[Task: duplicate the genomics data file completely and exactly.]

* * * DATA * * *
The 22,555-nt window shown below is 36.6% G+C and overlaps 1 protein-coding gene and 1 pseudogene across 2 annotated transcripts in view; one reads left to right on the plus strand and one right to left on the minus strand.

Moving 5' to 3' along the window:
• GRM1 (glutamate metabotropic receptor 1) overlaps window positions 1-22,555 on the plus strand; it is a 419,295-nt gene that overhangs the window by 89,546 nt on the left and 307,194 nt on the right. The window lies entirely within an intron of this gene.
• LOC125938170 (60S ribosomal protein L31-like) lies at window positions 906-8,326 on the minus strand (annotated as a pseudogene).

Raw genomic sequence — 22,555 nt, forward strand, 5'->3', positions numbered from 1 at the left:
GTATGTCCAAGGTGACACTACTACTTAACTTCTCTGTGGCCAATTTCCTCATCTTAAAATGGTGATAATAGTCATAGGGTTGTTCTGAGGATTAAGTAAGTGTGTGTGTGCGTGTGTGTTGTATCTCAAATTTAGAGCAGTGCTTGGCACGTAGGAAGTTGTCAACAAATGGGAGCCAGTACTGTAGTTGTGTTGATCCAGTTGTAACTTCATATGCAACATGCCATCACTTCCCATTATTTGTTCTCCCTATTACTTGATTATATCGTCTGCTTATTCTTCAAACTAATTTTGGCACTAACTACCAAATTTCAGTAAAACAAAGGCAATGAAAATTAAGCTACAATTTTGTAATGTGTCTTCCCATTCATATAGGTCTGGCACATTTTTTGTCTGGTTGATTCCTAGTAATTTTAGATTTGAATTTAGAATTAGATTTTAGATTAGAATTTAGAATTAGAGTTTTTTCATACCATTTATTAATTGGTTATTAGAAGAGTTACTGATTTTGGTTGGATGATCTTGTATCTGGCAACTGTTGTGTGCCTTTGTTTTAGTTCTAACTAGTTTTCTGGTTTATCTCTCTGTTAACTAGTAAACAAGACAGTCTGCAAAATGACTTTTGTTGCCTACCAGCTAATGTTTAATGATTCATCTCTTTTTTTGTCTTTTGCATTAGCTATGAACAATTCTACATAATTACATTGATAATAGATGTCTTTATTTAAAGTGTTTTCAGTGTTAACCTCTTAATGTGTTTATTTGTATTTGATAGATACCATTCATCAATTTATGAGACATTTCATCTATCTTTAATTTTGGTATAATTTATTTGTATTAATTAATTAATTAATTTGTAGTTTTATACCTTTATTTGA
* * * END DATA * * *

The 22,555-nt window shown below is 36.6% G+C and overlaps 1 protein-coding gene and 1 pseudogene across 2 annotated transcripts in view; one reads left to right on the plus strand and one right to left on the minus strand.

Moving 5' to 3' along the window:
• GRM1 (glutamate metabotropic receptor 1) overlaps window positions 1-22,555 on the plus strand; it is a 419,295-nt gene that overhangs the window by 89,546 nt on the left and 307,194 nt on the right. The window lies entirely within an intron of this gene.
• LOC125938170 (60S ribosomal protein L31-like) lies at window positions 906-8,326 on the minus strand (annotated as a pseudogene).

Raw genomic sequence — 22,555 nt, forward strand, 5'->3', positions numbered from 1 at the left:
GTATGTCCAAGGTGACACTACTACTTAACTTCTCTGTGGCCAATTTCCTCATCTTAAAATGGTGATAATAGTCATAGGGTTGTTCTGAGGATTAAGTAAGTGTGTGTGTGCGTGTGTGTTGTATCTCAAATTTAGAGCAGTGCTTGGCACGTAGGAAGTTGTCAACAAATGGGAGCCAGTACTGTAGTTGTGTTGATCCAGTTGTAACTTCATATGCAACATGCCATCACTTCCCATTATTTGTTCTCCCTATTACTTGATTATATCGTCTGCTTATTCTTCAAACTAATTTTGGCACTAACTACCAAATTTCAGTAAAACAAAGGCAATGAAAATTAAGCTACAATTTTGTAATGTGTCTTCCCATTCATATAGGTCTGGCACATTTTTTGTCTGGTTGATTCCTAGTAATTTTAGATTTGAATTTAGAATTAGATTTTAGATTAGAATTTAGAATTAGAGTTTTTTCATACCATTTATTAATTGGTTATTAGAAGAGTTACTGATTTTGGTTGGATGATCTTGTATCTGGCAACTGTTGTGTGCCTTTGTTTTAGTTCTAACTAGTTTTCTGGTTTATCTCTCTGTTAACTAGTAAACAAGACAGTCTGCAAAATGACTTTTGTTGCCTACCAGCTAATGTTTAATGATTCATCTCTTTTTTTGTCTTTTGCATTAGCTATGAACAATTCTACATAATTACATTGATAATAGATGTCTTTATTTAAAGTGTTTTCAGTGTTAACCTCTTAATGTGTTTATTTGTATTTGATAGATACCATTCATCAATTTATGAGACATTTCATCTATCTTTAATTTTGGTATAATTTATTTGTATTAATTAATTAATTAATTTGTAGTTTTATACCTTTATTTGA